[ISN] Security holes aren't being filled

From: InfoSec News (isnat_private)
Date: Wed Nov 20 2002 - 00:00:32 PST

  • Next message: InfoSec News: "[ISN] U.S. Government Flunks Computer Security Tests"

    By Robert Lemos 
    Special to ZDNet News
    November 19, 2002, 
    System administrators are still not patching systems frequently
    enough, according to a recently published study of a software security
    flaw that allowed the Linux Slapper worm to spread.
    In fact, even after the Slapper worm highlighted the existence of a
    vulnerability in the Web security software known as OpenSSL, three out
    of 10 systems that had the flaw continue to be vulnerable even today,
    said Eric Rescorla, an independent security consultant.
    "Administrators aren't as responsive as they should be," he said.  
    "Even after a relatively serious hole is found, administrators don't
    do the right things."
    Over the past three years, software makers have been forced by their
    customers to be more responsive to security vulnerabilities in their
    products. The U.S. government has gotten into the act as well, with
    Richard Clarke, presidential adviser on cybersecurity, making repeated
    calls for companies to shore up holes in the servers for which they
    are responsible.
    However, system administrators--many of them overworked--haven't taken
    the message to heart, according to Rescorla's research. The research
    studied the response to the release of information in July relating to
    a flaw in OpenSSL, a commonly used open-source program to secure data
    going between Web servers and browsers using channels encrypted with
    the secure sockets layer (SSL).
    Tipped off to the coming announcement of the OpenSSL flaw, Rescorla
    quickly selected, using a Google search, a pool of about 900 servers
    that ran OpenSSL. He tested the servers every six hours to see if they
    had been patched. Because he could test their status without affecting
    their operation, Rescorla saw the opportunity as ideal.
    "I had a couple people complain (about my scanning), but remarkably
    few," he said. "The two people that sent me mail asked me not to
    About 40 percent of administrators patched their systems in the seven
    weeks between the public announcement of a flaw and the release of the
    Slapper worm. Another 30 percent apparently patched the software after
    the Slapper worm started infecting SSL servers in September.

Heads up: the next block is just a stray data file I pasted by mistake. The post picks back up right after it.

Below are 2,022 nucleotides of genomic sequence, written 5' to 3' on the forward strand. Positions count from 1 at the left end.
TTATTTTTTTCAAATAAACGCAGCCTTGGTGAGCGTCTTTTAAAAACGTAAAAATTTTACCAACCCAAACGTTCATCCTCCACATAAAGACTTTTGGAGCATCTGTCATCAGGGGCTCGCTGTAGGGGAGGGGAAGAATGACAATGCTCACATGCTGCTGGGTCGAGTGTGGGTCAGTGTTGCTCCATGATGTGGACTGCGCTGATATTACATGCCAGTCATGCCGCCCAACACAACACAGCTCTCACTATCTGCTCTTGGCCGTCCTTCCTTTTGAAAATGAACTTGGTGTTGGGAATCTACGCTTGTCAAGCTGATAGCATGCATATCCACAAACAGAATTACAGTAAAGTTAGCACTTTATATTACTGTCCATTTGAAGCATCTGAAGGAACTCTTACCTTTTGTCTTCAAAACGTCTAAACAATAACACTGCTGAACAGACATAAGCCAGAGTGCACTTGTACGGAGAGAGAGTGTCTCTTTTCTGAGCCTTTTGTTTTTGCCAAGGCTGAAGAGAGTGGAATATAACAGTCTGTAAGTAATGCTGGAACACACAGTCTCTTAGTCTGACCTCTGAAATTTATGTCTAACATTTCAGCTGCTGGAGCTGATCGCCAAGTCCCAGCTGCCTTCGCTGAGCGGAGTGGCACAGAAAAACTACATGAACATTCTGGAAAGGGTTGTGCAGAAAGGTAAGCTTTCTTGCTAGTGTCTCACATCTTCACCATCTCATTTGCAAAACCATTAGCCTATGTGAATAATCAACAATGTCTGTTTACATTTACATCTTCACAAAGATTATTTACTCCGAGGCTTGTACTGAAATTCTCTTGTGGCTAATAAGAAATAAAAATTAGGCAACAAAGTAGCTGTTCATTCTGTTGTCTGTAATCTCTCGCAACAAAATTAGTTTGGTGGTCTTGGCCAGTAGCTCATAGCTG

"It's not just that some people are lazy, but also that many people
    appear to wait until they feel vulnerable (i.e., an exploit is
    released) before they apply fixes," he said. "This seems to be a
    distinct population from those who are just lazy and don't do anything
    at all."
    System administrators that manage the remaining third of the servers
    scanned by Rescorla fall into that last category, he said.
    The low rate at which system administrators patch their servers has
    been a problem for a long time. Software makers, such as Microsoft and
    Symantec, and most Linux companies have created services to help
    system administrators keep up with patches.
    Those who did patch tended to be working at hosting service providers,
    said Rescorla. "The big hosting companies are good about patching,
    which isn't surprising because they maintain a security staff," he
    The security consultant also found that people who tended to keep
    their systems up-to-date--that is, running the latest version of
    software--tended to patch more frequently.
    "There is some evidence that the class of people that upgrade in the
    first round (before a worm is released) differ from those that upgrade
    in the second phase," he said.
    Several reasons could explain the late-patching behavior, he added.  
    System administrators may be wary of patches that could break their
    systems, so they wait until a threat appears that requires the patch
    be installed. Also, administrators may just feel that it's not
    necessary to patch until a real threat, such as a worm or a mass hack,
    seems imminent.
    "That's a pretty dangerous strategy, because the 'black hat' community
    tends to have the exploit way before the administrator knows about
    it," he said. He pointed to the fact that the OpenSSL flaw was
    discovered after a network administrator found someone attacking their
    machine with the exploit.
    Finally, he said, some administrators don't patch because they're just
    too lazy.
    ISN is currently hosted by Attrition.org
    To unsubscribe email majordomoat_private with 'unsubscribe isn'
    in the BODY of the mail.

    This archive was generated by hypermail 2b30 : Wed Nov 20 2002 - 02:13:02 PST